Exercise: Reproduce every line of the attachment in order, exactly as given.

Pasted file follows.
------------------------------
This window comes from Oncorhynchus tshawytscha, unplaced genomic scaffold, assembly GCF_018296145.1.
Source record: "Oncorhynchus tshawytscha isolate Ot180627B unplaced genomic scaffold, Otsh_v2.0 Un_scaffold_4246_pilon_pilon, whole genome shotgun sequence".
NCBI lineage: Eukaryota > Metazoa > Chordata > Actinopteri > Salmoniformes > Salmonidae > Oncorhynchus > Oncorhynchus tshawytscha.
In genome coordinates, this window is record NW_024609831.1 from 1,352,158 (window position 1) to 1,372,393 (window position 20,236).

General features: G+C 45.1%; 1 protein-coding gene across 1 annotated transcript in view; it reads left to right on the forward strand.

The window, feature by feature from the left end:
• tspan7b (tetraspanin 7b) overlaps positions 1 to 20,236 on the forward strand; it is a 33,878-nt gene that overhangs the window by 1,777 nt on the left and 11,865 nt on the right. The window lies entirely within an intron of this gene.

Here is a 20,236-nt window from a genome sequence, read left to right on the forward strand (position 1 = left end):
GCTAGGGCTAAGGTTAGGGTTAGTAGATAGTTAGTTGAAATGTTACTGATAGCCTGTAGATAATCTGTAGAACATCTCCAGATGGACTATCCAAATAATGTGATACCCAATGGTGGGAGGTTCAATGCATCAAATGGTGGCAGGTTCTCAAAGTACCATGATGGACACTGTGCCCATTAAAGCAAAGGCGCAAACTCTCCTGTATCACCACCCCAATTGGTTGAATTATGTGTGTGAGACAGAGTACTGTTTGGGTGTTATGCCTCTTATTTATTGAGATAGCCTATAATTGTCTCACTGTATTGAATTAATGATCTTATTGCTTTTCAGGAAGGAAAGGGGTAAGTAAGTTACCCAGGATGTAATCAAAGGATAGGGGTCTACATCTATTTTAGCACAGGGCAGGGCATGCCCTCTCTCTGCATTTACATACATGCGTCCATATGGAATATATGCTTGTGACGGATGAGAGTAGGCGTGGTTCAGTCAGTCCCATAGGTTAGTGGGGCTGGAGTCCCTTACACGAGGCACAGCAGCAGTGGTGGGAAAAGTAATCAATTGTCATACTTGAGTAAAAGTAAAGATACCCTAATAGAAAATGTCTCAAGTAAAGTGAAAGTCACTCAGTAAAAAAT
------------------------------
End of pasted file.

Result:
This window comes from Oncorhynchus tshawytscha, unplaced genomic scaffold, assembly GCF_018296145.1.
Source record: "Oncorhynchus tshawytscha isolate Ot180627B unplaced genomic scaffold, Otsh_v2.0 Un_scaffold_4246_pilon_pilon, whole genome shotgun sequence".
NCBI lineage: Eukaryota > Metazoa > Chordata > Actinopteri > Salmoniformes > Salmonidae > Oncorhynchus > Oncorhynchus tshawytscha.
In genome coordinates, this window is record NW_024609831.1 from 1,352,158 (window position 1) to 1,372,393 (window position 20,236).

General features: G+C 45.1%; 1 protein-coding gene across 1 annotated transcript in view; it reads left to right on the forward strand.

The window, feature by feature from the left end:
• tspan7b (tetraspanin 7b) overlaps positions 1 to 20,236 on the forward strand; it is a 33,878-nt gene that overhangs the window by 1,777 nt on the left and 11,865 nt on the right. The window lies entirely within an intron of this gene.

Here is a 20,236-nt window from a genome sequence, read left to right on the forward strand (position 1 = left end):
GCTAGGGCTAAGGTTAGGGTTAGTAGATAGTTAGTTGAAATGTTACTGATAGCCTGTAGATAATCTGTAGAACATCTCCAGATGGACTATCCAAATAATGTGATACCCAATGGTGGGAGGTTCAATGCATCAAATGGTGGCAGGTTCTCAAAGTACCATGATGGACACTGTGCCCATTAAAGCAAAGGCGCAAACTCTCCTGTATCACCACCCCAATTGGTTGAATTATGTGTGTGAGACAGAGTACTGTTTGGGTGTTATGCCTCTTATTTATTGAGATAGCCTATAATTGTCTCACTGTATTGAATTAATGATCTTATTGCTTTTCAGGAAGGAAAGGGGTAAGTAAGTTACCCAGGATGTAATCAAAGGATAGGGGTCTACATCTATTTTAGCACAGGGCAGGGCATGCCCTCTCTCTGCATTTACATACATGCGTCCATATGGAATATATGCTTGTGACGGATGAGAGTAGGCGTGGTTCAGTCAGTCCCATAGGTTAGTGGGGCTGGAGTCCCTTACACGAGGCACAGCAGCAGTGGTGGGAAAAGTAATCAATTGTCATACTTGAGTAAAAGTAAAGATACCCTAATAGAAAATGTCTCAAGTAAAGTGAAAGTCACTCAGTAAAAAAT